Both CPP and OAS increase with inflation at 2%/year
To maximize tax benefits, at age 65, a portion of RRSPs are converted to RRIFs for pension splitting and pension tax credit benefits; eventually
Lifespan to age 100;
Retirement spending goal: $40,000/year after-tax (increasing with inflation).
So can Craig and Christine call it quits and transition to their dream life is travelling and blogging? They should be able to, but it could be tight depending on the market conditions!
Using the assumptions above, the projections software shows that they can spend up to $48k after-tax until age 100 – they can even increase their spending with inflation (2%).Warning – Poor Market Conditions May Impact Early Retirement The sequence of returns risk is a big deal in retirement – luckily there are strategies to mitigate the risk. While the market has been great over the last 10 years, what if the coming decades are not? As a harsh hypothetical scenario, what would be their max spend in retirement if the worst historical 20 year returns were to happen again, and repeat again every 20 years?
In this case, the projections software shows that by spending $40k/year they will run into a deficit by their mid-50’s. Not a great scenario, but even in this extreme case, a little income from their entrepreneurial ventures will make a big difference. Just $10k each in part-time/business income until age 60 would help them overcome even this harsh market scenario and make their money last well into their 90’s. If their ventures are modestly successful, they may not even need to draw on their portfolios at all which would lead to a very large final estate.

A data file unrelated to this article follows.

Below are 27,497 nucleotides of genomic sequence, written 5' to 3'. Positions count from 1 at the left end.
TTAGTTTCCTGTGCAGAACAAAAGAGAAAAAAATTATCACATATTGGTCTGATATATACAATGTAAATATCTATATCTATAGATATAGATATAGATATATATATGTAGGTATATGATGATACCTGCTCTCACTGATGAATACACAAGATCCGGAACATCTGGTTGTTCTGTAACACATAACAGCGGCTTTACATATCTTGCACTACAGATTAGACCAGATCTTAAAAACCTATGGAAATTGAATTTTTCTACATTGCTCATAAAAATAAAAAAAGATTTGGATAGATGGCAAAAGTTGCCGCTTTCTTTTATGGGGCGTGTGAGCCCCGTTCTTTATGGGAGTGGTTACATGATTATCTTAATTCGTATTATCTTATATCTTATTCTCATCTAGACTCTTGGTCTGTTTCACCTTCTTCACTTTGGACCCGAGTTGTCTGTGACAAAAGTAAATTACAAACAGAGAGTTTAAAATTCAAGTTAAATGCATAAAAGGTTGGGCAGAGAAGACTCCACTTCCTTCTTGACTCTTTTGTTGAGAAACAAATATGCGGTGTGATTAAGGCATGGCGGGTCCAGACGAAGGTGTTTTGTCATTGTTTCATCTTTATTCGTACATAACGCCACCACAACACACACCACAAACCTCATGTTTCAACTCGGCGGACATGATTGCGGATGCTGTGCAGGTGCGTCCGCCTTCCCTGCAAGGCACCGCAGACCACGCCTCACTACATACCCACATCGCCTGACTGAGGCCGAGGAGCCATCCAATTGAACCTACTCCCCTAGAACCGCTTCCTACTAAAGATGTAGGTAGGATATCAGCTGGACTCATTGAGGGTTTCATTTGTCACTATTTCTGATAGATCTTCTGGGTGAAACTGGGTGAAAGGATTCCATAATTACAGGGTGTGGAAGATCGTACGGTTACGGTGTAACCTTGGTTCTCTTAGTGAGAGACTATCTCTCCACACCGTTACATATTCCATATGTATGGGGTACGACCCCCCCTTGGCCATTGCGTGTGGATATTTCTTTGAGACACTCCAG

Final Thoughts – Is it possible to retire at 32 with a $1M portfolio?
Lastly, if you want to retire early have you considered the different ways to earn passive income? Read on in this post how to earn passive income in Canada.
Need any support with your retirement income projections?
Knowing how to demystify the retirement income puzzle is not trivial work but it’s absolutely something we can help with – we’ve helped many clients in the last few months alone!
If you need some help solving your retirement decumulation puzzle (i.e., how to efficiently withdraw from your retirement accounts), or figuring out if you have enough saved to spend for your retirement income plans, we’re here to help answer those questions and more!